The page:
Apple’s newest iPhone scam reveals anti-consumer agenda

In Opinion
(Photo Illustration by Katie Albertson)

It’s official. Considering recent leaks about the latest iPhone, it seems like Apple has finally struck the final nail in its own overpriced coffin. The leaks, according to Forbes, have brought about an anticlimactic and disappointing first impression for Apple’s newest fancy gadget.

Hopefully the business ethic, which Apple promulgates through ridiculous price points that don’t pay off for the public, will finally be found out through this latest venture.

Whether it’s the $1,000 price point or its abandonment of the lightning cable that was considered the most revolutionary cable yet, Apple is shooting itself in the foot every step of the way leading up to the release of this new magical glowing rectangular device.

As Microsoft has steadily expanded its line of Surface tablets, laptops and desktops over the last few years, Apple has finally fallen behind. Maybe it’s time for the monolithic brand to be toppled by a more ambitious competitor that doesn’t abuse its customers’ trust of its brand.

Although it has been five years since the lightning cable’s implementation, the decision to move on to the bigger, better and often less safe USB-C is a foolish one. The USB-C is too new and hasn’t been widely tested on other gadgets. Since their release, knockoff cables have fried entire computer systems, according to

There’s no doubt that Apple can pour enough money into research to ensure the safety of its cables, but its outlandish pricing habits wouldn’t change a thing. If the price of its accessories now are any consolation, its USB-C cables would be the perfect target for knock-off brands to imitate and put systems at risk.

Similarly, the price point of the phone itself is outrageous considering Apple’s habits of building technology with a shorter shelf life than most of its competition. The last iPhone was released in the United States in September 2016.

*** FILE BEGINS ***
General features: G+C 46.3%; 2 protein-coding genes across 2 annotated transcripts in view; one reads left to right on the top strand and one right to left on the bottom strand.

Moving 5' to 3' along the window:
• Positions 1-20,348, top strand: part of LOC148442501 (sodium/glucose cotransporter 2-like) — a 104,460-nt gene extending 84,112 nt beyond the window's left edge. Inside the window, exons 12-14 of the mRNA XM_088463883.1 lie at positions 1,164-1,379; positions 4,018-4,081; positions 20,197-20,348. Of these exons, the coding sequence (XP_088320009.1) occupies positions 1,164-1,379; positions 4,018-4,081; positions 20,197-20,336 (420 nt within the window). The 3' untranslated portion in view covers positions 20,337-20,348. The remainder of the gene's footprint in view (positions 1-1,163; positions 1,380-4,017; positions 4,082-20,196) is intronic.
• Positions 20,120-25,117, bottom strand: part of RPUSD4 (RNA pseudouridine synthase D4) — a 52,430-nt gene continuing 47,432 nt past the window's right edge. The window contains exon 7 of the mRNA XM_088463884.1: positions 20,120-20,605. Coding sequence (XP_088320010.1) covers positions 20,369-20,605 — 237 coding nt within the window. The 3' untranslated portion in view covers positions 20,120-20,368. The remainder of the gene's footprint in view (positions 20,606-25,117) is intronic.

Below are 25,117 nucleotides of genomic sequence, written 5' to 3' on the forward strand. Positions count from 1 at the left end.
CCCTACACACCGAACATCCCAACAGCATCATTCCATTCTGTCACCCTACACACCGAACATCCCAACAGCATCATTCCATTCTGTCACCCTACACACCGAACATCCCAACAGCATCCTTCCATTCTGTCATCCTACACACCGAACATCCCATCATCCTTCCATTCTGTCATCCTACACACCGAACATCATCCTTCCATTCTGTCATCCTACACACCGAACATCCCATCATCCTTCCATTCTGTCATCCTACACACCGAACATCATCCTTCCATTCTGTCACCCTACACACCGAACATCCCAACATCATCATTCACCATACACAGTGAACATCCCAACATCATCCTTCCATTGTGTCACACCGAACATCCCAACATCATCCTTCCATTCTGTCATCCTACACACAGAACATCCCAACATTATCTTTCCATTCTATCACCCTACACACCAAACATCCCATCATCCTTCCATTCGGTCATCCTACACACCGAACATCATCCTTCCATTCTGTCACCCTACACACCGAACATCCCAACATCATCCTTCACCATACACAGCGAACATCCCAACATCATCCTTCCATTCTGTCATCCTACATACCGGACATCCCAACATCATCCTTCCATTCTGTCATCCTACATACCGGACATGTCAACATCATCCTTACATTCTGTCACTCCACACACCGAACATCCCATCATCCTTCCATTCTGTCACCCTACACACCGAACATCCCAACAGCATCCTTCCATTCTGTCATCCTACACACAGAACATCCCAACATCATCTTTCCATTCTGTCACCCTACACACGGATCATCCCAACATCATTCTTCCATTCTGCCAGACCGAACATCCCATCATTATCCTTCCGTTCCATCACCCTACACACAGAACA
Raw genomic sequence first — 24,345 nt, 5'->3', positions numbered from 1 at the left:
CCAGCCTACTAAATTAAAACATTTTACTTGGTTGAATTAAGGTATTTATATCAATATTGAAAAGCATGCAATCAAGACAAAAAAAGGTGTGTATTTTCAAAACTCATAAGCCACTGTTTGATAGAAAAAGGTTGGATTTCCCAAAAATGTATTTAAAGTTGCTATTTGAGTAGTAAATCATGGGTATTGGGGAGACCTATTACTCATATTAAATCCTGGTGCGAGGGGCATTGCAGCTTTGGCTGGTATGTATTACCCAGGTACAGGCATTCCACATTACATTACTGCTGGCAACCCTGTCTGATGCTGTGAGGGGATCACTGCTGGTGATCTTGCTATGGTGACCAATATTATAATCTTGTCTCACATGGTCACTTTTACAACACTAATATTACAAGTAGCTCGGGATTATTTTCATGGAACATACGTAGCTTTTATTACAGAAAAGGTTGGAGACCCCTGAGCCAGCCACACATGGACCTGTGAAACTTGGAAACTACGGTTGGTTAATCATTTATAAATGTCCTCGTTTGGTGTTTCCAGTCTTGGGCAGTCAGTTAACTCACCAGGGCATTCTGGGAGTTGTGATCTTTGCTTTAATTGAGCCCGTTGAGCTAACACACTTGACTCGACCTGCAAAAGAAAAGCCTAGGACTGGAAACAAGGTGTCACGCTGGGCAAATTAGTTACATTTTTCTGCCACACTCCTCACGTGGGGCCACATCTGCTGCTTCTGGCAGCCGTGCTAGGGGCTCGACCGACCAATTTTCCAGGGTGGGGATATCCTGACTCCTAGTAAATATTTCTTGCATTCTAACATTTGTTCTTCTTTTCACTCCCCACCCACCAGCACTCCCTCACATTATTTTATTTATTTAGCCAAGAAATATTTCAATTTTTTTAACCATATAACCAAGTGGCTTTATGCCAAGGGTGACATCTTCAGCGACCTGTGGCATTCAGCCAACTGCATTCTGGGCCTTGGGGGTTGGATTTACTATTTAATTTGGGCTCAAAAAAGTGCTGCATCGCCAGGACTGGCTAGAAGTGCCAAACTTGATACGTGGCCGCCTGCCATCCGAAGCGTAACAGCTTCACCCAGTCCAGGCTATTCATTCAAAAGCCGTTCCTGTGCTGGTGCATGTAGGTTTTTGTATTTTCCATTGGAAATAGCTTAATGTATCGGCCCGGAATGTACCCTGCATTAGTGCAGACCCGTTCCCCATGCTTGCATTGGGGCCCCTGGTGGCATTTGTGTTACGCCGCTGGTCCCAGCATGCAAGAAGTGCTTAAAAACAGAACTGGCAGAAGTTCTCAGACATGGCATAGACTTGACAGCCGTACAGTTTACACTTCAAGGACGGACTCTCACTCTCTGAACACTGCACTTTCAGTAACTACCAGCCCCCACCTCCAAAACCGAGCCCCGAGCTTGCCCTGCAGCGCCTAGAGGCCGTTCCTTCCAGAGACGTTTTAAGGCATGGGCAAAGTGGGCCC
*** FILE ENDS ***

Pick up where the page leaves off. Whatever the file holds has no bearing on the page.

The new iPhone will certainly bring with it a wealth of operating system changes that quickly render the phones of yesteryear obsolete, but this is nothing new. Apple has held this smarmy business practice for years, and consumers have fallen for it every single time, without fail. Customers line up in the wee hours of the morning and wrap around city blocks to get the latest glowing wonder box, but hopefully that will stop soon.

Given the reaction to the Samsung Galaxy Note 7’s price of $880, Apple will definitely feel either financial or media backlash for the ridiculous pricing of this iPhone. The number of people who can afford to throw around $1,000 for a phone–not including overpriced and flamboyant accessories–is significantly smaller than those who could afford the last iteration.

On top of paying $1,000, those who adopt the new iPhone at release will serve as test subjects for Apple’s latest experiment. How much are people willing to pay for these devices with menial improvements? How far can a company get away with offensively anti-consumer business practices?

Hopefully, Apple will learn its lesson and finally begin to understand that its anti-consumer practices can’t be saved by aesthetics much longer. Quality always takes precedence over anything else.

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